Sometimes good books don’t get celebrated enough because of their timing. Elizabeth Wein’s Cobalt Squadron was released in and around the fanfare surrounding The Last Jedi and the assortment of books accompanied it. While this may have helped it in some respects other readers may have missed it amidst the other publications released around that time. If you have missed it then now is the time to check it out.


Cobalt Squadron was a highly gratifying book – one that I think will remain fixed in my mind for a long period of time. It gave insights into an area of Star Wars fiction I quite enjoy which is the saga as experienced from the front lines. It successfully conveys events from the perspective of those engaged with the nuts and bolts (literally in the case of Rose and her Baffler shielding device) of war as well as Cobalt Squadron. It is up there with Alexander Freed’s Twilight Company in its depiction of life on the front lines of the saga.

The distinction that this book has of course is that it tells of the activity of front line Resistance troops in the air. This was one of the most fascinating dimensions of the book for me. In the Acknowledgments section at the back of the book Wein references the research she has undertaken on the Lancaster Bombers in World War Two to inform the book’s writing. She has also noted in exchanges with this site that it was recommended that she watch 12 O’Clock High (one of Rian Johnson’s film choices for screening in the development stage of The Last Jedi) in devising the work.


I have to confess that the real world link to the Bombers used in World War Two has sent me scuttling off on a personal quest to research the real life Lancaster squadrons and the experiences they had. I’m increasingly obsessed with them now; and have attached some links of interest below for anyone else who may be interested. I’ve also been captivated by the mechanics of the Lancaster Bombers themselves (fun fact: the later models had a turret known as the Rose turret!) and the claustrophobic conditions onboard.


Cobalt Squadron really did a good job of conjuring up the terror of the working conditions on board, plus the strange vulnerability of these vessels despite their lethal power. I think they are an intriguing dimension to the saga, and an interesting environment in which to discover insights into our characters.

The central focus of the book is the Tico sisters, Rose and Paige. The closeness of the sisters depicted here lends an extra layer of depth to their later separation in The Last Jedi. We see here that Rose is initially unwilling even to serve in a separate capacity to her sister. We also find out that their fight against the First Order comes in response to the devastation of their Twin home worlds. This drives them and motivates them, and although they have natural fears, they will overcome them any way they can: the book reveals their steeliness of character. When it comes to taking the war to the First Order all their fear is side-lined in favour of the cause. They bring this to bear in their rescue mission, upon which most of the book rests.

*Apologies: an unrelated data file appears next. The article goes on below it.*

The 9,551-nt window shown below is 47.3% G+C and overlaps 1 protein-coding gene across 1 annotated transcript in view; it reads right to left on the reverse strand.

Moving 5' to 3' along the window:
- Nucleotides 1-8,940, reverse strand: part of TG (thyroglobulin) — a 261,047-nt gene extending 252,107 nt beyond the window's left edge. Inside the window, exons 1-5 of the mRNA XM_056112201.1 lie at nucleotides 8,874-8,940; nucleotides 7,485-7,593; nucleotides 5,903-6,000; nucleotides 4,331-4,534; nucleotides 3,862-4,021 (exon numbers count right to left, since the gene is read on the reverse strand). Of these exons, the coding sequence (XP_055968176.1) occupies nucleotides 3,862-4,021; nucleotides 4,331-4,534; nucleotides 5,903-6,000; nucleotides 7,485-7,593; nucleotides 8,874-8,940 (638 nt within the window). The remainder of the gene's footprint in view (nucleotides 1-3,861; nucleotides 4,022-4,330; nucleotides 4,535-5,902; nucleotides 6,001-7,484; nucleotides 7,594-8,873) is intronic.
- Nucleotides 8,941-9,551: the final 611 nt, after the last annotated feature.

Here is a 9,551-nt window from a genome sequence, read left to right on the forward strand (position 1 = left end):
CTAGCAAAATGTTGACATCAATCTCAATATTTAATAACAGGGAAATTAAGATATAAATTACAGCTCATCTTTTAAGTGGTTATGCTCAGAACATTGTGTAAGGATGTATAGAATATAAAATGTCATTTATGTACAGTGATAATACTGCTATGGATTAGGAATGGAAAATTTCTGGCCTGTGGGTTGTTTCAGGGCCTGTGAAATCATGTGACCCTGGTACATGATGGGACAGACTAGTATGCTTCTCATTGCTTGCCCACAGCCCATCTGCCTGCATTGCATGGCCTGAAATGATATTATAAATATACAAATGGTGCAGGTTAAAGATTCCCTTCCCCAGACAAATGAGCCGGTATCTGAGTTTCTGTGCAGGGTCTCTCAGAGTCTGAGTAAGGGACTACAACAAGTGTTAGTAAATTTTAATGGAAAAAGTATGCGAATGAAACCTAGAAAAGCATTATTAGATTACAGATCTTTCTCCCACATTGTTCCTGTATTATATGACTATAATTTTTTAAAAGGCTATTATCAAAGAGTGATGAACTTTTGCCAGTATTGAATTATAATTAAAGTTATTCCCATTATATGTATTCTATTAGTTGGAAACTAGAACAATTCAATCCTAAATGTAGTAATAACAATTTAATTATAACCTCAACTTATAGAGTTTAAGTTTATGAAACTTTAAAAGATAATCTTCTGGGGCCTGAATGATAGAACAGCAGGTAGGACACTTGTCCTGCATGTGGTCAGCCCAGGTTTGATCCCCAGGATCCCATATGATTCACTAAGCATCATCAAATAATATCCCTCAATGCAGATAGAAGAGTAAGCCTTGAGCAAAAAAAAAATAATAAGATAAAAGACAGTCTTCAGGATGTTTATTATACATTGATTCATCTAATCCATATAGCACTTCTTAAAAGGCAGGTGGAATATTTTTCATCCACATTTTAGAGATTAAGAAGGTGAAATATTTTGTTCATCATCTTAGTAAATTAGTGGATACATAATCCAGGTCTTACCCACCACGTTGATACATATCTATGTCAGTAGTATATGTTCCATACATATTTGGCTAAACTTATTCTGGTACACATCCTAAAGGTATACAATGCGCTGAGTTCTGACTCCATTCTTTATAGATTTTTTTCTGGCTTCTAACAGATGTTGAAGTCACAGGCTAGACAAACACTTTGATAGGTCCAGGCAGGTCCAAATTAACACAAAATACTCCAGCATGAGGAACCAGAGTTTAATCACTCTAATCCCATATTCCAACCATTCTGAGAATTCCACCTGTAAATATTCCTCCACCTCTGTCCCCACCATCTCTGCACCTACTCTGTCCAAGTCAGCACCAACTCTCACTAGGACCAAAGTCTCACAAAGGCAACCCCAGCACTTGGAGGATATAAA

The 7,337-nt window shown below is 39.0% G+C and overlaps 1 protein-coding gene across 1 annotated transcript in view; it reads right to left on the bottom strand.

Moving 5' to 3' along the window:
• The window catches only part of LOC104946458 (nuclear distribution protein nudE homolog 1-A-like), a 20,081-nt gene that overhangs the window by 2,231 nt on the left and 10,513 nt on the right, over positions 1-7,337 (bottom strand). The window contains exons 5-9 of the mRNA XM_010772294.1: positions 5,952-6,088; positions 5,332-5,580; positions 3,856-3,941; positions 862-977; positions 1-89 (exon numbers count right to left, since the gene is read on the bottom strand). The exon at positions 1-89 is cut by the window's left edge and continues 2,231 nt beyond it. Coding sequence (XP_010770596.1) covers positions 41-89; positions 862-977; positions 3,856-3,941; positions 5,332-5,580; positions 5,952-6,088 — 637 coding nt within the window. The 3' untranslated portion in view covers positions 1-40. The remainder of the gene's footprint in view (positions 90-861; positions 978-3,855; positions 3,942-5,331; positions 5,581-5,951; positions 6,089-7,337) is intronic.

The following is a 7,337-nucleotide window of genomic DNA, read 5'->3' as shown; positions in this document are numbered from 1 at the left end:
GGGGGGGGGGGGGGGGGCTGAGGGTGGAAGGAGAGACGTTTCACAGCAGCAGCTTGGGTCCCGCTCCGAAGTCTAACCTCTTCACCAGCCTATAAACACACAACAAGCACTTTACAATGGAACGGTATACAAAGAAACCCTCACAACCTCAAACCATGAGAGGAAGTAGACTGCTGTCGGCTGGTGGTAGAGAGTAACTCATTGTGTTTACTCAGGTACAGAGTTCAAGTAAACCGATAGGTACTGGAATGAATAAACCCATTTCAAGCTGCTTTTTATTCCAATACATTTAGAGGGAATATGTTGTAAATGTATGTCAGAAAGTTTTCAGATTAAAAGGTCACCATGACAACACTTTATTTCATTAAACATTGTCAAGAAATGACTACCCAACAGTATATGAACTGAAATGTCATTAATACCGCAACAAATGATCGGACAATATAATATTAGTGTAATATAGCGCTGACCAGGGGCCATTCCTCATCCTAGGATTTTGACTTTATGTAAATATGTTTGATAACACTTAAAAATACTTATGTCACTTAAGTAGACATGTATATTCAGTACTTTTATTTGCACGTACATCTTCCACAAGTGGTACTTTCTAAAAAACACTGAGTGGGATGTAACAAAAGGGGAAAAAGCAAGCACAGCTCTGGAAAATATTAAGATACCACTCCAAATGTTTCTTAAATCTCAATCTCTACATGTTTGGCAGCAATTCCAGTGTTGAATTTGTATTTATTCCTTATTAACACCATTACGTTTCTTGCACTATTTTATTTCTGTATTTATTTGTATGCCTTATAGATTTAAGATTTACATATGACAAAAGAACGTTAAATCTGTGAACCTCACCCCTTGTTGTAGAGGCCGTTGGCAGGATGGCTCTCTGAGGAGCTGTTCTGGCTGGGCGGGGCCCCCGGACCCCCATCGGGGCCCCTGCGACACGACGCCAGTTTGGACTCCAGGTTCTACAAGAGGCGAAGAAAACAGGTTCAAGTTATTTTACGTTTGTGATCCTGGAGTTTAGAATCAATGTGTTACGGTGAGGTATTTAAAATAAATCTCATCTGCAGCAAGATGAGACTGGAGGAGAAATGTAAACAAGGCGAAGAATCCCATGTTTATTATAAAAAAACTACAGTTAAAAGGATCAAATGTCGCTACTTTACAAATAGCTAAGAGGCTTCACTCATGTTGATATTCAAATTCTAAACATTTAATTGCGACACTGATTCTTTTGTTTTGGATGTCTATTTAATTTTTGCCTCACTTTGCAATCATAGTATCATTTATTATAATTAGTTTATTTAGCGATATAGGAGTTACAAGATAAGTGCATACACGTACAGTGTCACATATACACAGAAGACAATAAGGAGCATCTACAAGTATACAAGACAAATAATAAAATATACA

Special mention at this point should also be made in relation to the leadership role within the Resistance as predicted in this book. Leia, Holdo and the formidable Fossil all are shown as sympathetic but also tough in their personnel decisions. The book gives a glimpse of the expectation that troops will follow orders and put the cause above personal feelings and preferences.

Another interesting dimension to the book is that when I initially started it I assumed (wrongly) that it was set quite a bit before the events of The Force Awakens. It was with some horror therefore when I realized gradually that an event the book was describing was actually the attack from Starkiller base that resulted in the Hosnian Cataclysm. At that point the proximity to the Sequel Trilogy hit home and the sense of urgency in the characters’ struggles became truly tangible. That coupled with Wein’s adept character depictions means that the book finishes with quite a flurry.

Finally a general note about the Star Wars books that fall into the Young Adult categorization. I would simply point out that for any hesitating in reading these books because they are not sure of whether they will be too simplistic, please let me assuage your fears. These books are very like a short novella, and but for the layout and presentation I find that they are pitched in a very similar fashion to the Del Rey series of novels. They have also been of a consistently high quality. Plus I happen to think the presentation of the books are pretty beautiful – this one was graced with Phil Noto art and a clear easy to read layout.

Links on Lancaster Bombers

BBC feature –

RAF Website –

Bomber Command Museum Canada –

Editor’s Note: All images subject to copyright and can be removed upon request.



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